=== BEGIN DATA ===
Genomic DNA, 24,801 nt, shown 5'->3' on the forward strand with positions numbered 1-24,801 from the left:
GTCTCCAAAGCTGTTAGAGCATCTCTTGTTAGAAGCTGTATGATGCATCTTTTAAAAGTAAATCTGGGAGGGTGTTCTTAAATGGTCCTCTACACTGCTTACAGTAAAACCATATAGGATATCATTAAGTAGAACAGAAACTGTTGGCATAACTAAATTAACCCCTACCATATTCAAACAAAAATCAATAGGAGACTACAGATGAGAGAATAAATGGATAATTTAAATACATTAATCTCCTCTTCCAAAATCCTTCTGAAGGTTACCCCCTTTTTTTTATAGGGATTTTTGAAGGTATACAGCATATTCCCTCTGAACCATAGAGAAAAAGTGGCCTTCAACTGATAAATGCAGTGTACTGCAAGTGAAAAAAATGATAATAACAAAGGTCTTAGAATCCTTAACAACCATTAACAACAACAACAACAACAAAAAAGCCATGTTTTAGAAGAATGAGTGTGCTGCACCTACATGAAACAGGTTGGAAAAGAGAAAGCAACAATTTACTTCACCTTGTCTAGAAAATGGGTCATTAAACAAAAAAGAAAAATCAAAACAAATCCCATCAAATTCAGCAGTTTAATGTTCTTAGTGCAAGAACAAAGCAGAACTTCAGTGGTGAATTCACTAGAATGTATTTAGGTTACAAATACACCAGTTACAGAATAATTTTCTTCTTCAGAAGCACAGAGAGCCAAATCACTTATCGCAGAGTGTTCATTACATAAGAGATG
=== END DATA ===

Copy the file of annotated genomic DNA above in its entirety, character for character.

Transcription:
Genomic DNA, 24,801 nt, shown 5'->3' on the forward strand with positions numbered 1-24,801 from the left:
GTCTCCAAAGCTGTTAGAGCATCTCTTGTTAGAAGCTGTATGATGCATCTTTTAAAAGTAAATCTGGGAGGGTGTTCTTAAATGGTCCTCTACACTGCTTACAGTAAAACCATATAGGATATCATTAAGTAGAACAGAAACTGTTGGCATAACTAAATTAACCCCTACCATATTCAAACAAAAATCAATAGGAGACTACAGATGAGAGAATAAATGGATAATTTAAATACATTAATCTCCTCTTCCAAAATCCTTCTGAAGGTTACCCCCTTTTTTTTATAGGGATTTTTGAAGGTATACAGCATATTCCCTCTGAACCATAGAGAAAAAGTGGCCTTCAACTGATAAATGCAGTGTACTGCAAGTGAAAAAAATGATAATAACAAAGGTCTTAGAATCCTTAACAACCATTAACAACAACAACAACAACAAAAAAGCCATGTTTTAGAAGAATGAGTGTGCTGCACCTACATGAAACAGGTTGGAAAAGAGAAAGCAACAATTTACTTCACCTTGTCTAGAAAATGGGTCATTAAACAAAAAAGAAAAATCAAAACAAATCCCATCAAATTCAGCAGTTTAATGTTCTTAGTGCAAGAACAAAGCAGAACTTCAGTGGTGAATTCACTAGAATGTATTTAGGTTACAAATACACCAGTTACAGAATAATTTTCTTCTTCAGAAGCACAGAGAGCCAAATCACTTATCGCAGAGTGTTCATTACATAAGAGATG